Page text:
Besides the first day of spring on March 19, March signals the start of daylight savings, occurring this year on March 8. That extra hour in the evening is a great time to tackle some garden chores, or even better a chance to sit in the garden with your favorite beverage, admiring the fruits of your labor.
Chores in the Garden for March:
- There is still the possibility of heavy rains this month and next, take care NOT to walk on the wet soil (same is true after normal irrigation), doing so compresses the soil causing the soil to become compacted.
- Now is the time to apply a two-four inch thick layer of organic mulch, this should be maintained year-round. Mulch suppresses weeds, conserves soil moisture, moderates extremes in soil temperature, and gradually adds nutrients to the soil as it decomposts.
- Fertilize all lawns, annuals, perennials, fruit and ornamental trees, shrubs (except camellias ― wait until after bloom). Lawns prefer a fertilizer higher in nitrogen which encourages green growth, fruiting and flowering plants prefer a fertilizer higher in phosphorous which encourages flowers (which lead to fruit/vegetables).
- Fertilize roses, it’s best to stay away from rose fertilizers that are combined with a systemic insecticide, since they can be harmful to your soil health. Look for granular, well-balanced, organic fertilizers that will encourage beneficial soil life.
- Feed, but do not prune hydrangeas and if you have lacecap and or mophead hydrangeas now is the time to acidify the surrounding soil causing the normally pink flowers to turn blue or lavender.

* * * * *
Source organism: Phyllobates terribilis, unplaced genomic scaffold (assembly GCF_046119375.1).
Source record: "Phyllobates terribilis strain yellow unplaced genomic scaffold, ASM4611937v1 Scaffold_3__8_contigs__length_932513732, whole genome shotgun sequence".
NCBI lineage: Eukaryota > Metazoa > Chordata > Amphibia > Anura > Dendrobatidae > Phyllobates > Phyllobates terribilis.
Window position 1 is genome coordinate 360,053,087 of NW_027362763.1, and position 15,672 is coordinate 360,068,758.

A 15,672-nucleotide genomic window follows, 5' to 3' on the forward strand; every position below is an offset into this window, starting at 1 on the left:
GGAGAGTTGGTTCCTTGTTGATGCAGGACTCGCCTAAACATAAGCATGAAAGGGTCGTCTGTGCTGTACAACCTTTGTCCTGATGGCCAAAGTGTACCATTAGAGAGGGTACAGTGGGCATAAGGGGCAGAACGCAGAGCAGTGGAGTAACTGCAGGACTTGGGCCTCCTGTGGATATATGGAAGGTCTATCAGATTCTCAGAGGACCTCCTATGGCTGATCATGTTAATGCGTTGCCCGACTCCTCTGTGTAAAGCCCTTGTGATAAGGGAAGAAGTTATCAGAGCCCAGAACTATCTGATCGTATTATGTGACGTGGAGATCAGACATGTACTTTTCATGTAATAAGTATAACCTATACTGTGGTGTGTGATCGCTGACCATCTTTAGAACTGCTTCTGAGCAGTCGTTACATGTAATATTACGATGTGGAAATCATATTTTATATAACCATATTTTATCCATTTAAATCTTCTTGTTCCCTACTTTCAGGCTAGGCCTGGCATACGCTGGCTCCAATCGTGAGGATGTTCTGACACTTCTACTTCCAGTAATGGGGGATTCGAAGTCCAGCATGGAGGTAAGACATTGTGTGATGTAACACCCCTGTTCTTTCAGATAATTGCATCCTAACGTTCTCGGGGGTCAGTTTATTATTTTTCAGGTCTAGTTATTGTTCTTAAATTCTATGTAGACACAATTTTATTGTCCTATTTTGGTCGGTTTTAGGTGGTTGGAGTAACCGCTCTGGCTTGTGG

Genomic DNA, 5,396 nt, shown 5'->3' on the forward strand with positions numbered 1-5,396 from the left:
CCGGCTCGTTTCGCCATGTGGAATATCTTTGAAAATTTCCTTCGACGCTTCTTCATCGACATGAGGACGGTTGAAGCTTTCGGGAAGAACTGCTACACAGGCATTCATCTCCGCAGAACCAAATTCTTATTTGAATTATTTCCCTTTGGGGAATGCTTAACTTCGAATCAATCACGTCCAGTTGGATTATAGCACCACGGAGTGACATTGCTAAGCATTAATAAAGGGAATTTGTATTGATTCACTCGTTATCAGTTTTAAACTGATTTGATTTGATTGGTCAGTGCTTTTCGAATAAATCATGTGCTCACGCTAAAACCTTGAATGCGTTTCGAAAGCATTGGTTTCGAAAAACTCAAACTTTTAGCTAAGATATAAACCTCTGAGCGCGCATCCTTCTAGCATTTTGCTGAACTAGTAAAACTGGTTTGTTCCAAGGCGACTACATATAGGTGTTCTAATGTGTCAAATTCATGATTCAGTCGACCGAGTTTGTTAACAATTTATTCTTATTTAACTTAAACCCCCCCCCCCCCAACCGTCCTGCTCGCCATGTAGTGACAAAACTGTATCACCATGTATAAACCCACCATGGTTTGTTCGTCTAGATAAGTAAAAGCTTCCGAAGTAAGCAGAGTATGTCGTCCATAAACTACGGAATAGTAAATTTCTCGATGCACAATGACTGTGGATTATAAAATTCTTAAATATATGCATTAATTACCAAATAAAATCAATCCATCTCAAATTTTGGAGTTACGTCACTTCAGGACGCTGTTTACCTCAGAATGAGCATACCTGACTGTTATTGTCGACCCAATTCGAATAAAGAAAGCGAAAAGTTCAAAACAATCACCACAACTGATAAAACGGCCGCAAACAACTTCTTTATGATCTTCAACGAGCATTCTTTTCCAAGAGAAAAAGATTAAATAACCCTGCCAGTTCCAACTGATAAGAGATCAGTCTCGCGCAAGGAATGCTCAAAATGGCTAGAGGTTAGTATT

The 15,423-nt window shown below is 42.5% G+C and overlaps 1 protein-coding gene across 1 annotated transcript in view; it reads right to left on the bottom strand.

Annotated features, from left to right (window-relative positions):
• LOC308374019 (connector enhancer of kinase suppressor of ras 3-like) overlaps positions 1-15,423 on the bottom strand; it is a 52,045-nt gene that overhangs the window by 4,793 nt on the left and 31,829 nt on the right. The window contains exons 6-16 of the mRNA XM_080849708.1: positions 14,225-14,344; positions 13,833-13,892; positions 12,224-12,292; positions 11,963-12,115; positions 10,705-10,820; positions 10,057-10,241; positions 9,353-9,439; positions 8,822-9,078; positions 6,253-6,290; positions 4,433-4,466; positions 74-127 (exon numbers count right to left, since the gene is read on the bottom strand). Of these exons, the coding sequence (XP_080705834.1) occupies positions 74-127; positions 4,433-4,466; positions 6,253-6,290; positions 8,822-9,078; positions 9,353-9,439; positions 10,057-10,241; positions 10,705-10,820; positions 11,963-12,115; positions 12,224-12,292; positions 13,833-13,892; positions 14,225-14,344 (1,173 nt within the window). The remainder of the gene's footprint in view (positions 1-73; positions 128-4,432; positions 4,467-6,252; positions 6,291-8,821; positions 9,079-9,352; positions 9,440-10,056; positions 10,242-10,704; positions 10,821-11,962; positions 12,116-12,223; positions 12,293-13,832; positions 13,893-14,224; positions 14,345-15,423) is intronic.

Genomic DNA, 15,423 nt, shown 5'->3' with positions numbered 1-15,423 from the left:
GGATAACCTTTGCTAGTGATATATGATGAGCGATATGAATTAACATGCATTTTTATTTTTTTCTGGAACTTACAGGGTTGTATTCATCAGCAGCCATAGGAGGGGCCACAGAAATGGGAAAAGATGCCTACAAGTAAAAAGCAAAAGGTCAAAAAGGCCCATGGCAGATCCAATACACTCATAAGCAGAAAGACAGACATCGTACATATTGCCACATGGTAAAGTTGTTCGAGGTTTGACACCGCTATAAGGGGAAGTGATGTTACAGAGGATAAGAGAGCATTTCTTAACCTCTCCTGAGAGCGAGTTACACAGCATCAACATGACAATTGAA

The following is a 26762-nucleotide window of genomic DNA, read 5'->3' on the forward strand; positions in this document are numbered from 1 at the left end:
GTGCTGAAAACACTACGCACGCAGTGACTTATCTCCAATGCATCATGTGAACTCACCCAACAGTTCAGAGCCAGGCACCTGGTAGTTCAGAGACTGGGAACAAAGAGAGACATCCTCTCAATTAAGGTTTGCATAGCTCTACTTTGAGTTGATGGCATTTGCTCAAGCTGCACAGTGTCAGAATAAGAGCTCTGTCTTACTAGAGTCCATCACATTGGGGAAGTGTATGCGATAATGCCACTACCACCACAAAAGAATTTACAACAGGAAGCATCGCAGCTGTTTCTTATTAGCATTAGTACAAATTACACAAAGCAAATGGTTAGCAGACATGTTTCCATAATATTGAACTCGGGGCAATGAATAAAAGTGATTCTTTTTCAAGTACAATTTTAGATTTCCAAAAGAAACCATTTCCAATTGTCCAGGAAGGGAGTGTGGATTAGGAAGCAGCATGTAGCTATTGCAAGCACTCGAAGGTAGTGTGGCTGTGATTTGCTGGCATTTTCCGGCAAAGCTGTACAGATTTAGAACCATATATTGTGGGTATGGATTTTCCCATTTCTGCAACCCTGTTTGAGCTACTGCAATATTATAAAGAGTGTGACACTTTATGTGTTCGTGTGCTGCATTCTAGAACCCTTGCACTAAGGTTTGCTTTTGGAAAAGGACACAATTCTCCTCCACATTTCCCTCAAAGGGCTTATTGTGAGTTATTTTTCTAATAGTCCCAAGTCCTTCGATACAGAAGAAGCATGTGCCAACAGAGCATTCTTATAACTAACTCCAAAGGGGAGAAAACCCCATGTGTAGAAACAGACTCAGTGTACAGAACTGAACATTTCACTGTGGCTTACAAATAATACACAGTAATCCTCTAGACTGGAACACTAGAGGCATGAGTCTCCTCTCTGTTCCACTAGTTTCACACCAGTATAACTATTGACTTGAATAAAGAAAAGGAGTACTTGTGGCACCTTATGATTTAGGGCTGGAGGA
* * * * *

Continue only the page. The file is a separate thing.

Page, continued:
- Unfortunately, snails and slugs are back, be on the lookout for their favorite hiding places around plants like agapanthus, clivia, daylilies and iris. Crushed eggshells and copper strips can help combat them. Or use organic snail baits that contain iron phosphate rather than metaldehyde. Follow all package instructions.
- Be on the lookout for aphids, especially on roses. Use a strong stream of water to knock aphids off the plants, insecticidal soap works as well.
- Prune Avocado trees, hanging and upright fuchsias.
- It’s a good time to prune non-flowering trees, but be on the lookout for the nests of our feathered friends! Do not prune deciduous fruit trees now as they will be setting buds for fruit.
- Regularly deadhead flowers for continued blooms.
- Proactively pull weeds, before they go to seed or their root systems get too large.
Planting in the Garden:
- Attract good bugs like ladybugs and parasitic wasps by planting their favorite plants such as coreopsis, cosmos, marigold, scabiosa, and yarrow. Ladybugs can also be purchased for release in your garden this time of year. Plant Avocado trees from March thru June.
- Even though the weather is warming up, it’s too soon to plant some warm-season vegetables like peppers and eggplant, they are better planted next month. Tomatoes, beans and zucchini. Continue to plant salad greens such as lettuces and kale this month, but know that when the weather heats up, these cool-season veggies may bolt!
- Most herbs can be planted this month including basil, oregano, rosemary, sage, thyme, catmint, catnip, chamomile, lavender, lemon balm, lemongrass, lemon verbena, tarragon and thyme. Cilantro may also be planted but will bolt once the weather warms.
- Plant citrus, ask your local nursery or county Master Gardeners for recommendations on the best varieties for your area. Note that there is a citrus quarantine due to the Asian Citrus Psyllid pest in many areas of southern California, so do not transport plants or fruit outside of quarantine areas.
- March is the last time until late fall and winter to plant California native plants.